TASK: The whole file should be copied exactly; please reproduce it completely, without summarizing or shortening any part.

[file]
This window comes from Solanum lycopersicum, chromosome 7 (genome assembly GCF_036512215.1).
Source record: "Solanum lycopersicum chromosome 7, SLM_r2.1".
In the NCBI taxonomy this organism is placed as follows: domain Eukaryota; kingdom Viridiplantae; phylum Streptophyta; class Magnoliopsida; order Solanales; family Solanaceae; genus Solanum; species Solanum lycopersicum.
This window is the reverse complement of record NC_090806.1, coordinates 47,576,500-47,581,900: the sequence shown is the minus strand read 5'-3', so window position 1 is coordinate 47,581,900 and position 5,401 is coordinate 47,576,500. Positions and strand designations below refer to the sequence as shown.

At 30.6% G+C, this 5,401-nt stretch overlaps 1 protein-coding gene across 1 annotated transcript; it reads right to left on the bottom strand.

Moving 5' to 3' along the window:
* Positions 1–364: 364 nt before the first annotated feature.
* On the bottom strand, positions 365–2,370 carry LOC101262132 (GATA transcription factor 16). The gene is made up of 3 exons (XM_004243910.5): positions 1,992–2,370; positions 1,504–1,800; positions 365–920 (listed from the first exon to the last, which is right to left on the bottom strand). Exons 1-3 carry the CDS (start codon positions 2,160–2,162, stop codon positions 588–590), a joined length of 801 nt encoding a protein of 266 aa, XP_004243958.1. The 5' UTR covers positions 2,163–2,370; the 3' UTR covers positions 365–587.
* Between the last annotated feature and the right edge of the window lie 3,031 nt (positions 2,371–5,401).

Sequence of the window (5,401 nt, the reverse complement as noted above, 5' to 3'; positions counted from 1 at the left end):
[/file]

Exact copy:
This window comes from Solanum lycopersicum, chromosome 7 (genome assembly GCF_036512215.1).
Source record: "Solanum lycopersicum chromosome 7, SLM_r2.1".
In the NCBI taxonomy this organism is placed as follows: domain Eukaryota; kingdom Viridiplantae; phylum Streptophyta; class Magnoliopsida; order Solanales; family Solanaceae; genus Solanum; species Solanum lycopersicum.
This window is the reverse complement of record NC_090806.1, coordinates 47,576,500-47,581,900: the sequence shown is the minus strand read 5'-3', so window position 1 is coordinate 47,581,900 and position 5,401 is coordinate 47,576,500. Positions and strand designations below refer to the sequence as shown.

At 30.6% G+C, this 5,401-nt stretch overlaps 1 protein-coding gene across 1 annotated transcript; it reads right to left on the bottom strand.

Moving 5' to 3' along the window:
* Positions 1–364: 364 nt before the first annotated feature.
* On the bottom strand, positions 365–2,370 carry LOC101262132 (GATA transcription factor 16). The gene is made up of 3 exons (XM_004243910.5): positions 1,992–2,370; positions 1,504–1,800; positions 365–920 (listed from the first exon to the last, which is right to left on the bottom strand). Exons 1-3 carry the CDS (start codon positions 2,160–2,162, stop codon positions 588–590), a joined length of 801 nt encoding a protein of 266 aa, XP_004243958.1. The 5' UTR covers positions 2,163–2,370; the 3' UTR covers positions 365–587.
* Between the last annotated feature and the right edge of the window lie 3,031 nt (positions 2,371–5,401).

Sequence of the window (5,401 nt, the reverse complement as noted above, 5' to 3'; positions counted from 1 at the left end):